Cold therapy or cryotherapy is an effective way to remove benign skin growths non-surgically. The doctor applies liquid nitrogen on the lesions using a spraying device, a cryoprobe, or a cotton swab. Liquid nitrogen cryotherapy is effective. However, doctors rarely adopt it due to a high risk of eyelid swelling.22Labandeira, J., Vázquez‐Osorio, I., Figueroa‐Silva, O., Pereiro Jr, M., & Toribio, J. (2015). Tolerability and effectiveness of liquid nitrogen spray cryotherapy with very short freeze times in the treatment of xanthelasma palpebrarum. Dermatologic Therapy, 28(6), 346-350.

Radiofrequency Advanced Electrolysis (RAF)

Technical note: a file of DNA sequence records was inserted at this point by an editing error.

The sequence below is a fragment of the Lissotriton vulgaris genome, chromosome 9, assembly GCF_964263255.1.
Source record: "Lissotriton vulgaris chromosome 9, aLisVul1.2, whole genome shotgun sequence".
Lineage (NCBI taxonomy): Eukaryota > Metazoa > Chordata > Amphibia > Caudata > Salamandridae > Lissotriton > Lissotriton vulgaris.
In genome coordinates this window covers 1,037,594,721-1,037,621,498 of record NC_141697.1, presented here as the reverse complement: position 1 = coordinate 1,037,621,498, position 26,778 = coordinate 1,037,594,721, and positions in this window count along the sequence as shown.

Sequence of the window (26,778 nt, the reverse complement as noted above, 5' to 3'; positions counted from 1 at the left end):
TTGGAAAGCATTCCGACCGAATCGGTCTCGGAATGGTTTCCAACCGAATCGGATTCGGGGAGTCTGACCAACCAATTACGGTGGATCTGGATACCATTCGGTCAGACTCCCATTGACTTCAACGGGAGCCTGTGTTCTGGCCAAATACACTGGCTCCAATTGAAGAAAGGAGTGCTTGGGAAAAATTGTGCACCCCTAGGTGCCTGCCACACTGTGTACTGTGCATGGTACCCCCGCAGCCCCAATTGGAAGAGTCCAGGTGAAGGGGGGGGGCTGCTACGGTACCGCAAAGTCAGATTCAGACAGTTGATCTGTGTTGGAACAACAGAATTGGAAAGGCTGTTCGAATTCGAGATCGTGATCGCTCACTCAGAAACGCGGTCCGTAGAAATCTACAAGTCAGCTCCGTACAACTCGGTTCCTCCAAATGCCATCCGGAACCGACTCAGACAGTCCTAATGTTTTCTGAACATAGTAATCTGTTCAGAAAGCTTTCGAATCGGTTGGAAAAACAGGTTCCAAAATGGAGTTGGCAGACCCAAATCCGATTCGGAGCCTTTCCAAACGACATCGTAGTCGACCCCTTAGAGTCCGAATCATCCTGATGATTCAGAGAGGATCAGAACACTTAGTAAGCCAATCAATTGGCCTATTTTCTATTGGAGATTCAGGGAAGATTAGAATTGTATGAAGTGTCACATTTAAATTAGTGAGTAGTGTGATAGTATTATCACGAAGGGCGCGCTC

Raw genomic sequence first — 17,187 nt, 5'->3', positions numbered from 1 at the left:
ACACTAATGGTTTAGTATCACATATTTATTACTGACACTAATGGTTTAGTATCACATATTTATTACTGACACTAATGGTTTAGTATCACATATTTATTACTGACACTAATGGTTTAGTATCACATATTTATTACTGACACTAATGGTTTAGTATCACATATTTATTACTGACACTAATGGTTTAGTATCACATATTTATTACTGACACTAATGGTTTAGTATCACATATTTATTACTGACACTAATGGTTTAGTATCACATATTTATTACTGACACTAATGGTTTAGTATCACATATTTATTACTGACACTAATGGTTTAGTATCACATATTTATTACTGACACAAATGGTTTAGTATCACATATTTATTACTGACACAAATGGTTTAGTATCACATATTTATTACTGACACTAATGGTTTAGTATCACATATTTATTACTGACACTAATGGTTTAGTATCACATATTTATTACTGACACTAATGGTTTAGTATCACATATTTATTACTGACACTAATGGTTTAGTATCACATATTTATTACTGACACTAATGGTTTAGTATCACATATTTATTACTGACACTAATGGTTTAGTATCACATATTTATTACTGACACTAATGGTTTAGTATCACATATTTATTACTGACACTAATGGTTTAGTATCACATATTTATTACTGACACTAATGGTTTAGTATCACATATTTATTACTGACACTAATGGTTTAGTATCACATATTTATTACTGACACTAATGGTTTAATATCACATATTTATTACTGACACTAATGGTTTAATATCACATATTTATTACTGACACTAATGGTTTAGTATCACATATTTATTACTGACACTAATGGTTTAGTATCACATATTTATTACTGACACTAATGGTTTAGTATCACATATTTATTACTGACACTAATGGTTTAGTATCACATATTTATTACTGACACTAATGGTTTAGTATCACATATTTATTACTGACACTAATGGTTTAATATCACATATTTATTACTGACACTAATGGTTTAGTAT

Advanced electrolysis is a procedure in which current is passed through the skin to cauterize blemishes and skin lesions. Passing of the thermolysis current helps achieve cosmetic results. A study showed that radiofrequency advanced electrolysis removes XP plaques and has great patient outcomes.23Smith, V., Santos, S. D., & Whiteley, M. (2015). Treatment of xanthelasma palpebrarum using radiofrequency advanced electrolysis. Journal of Aesthetic Nursing, 4(8), 385-389.

Conventional Surgery

Despite the success of minimally invasive procedures, experts believe traditional surgery (excision using a scalpel/surgical knife) is the best way to treat xanthelasma palpebrum. Numerous clinical studies advocate using surgery for xanthelasma due to its effectiveness and high patient satisfaction rates. Many believe it should be the first therapeutic option in XP management.24DORNELAS, M. T., PEDROSA, N. V., DORNELAS, G. V., CHAOUBAH, A., FERNANDES, A. D. S., CARVALHO, E. D. L., … & BELGO, T. R. R. (2023). Eyelid Xanthelasma: surgical treatment as the first choice. Revista Brasileira de Cirurgia Plástica, 37, 498-504.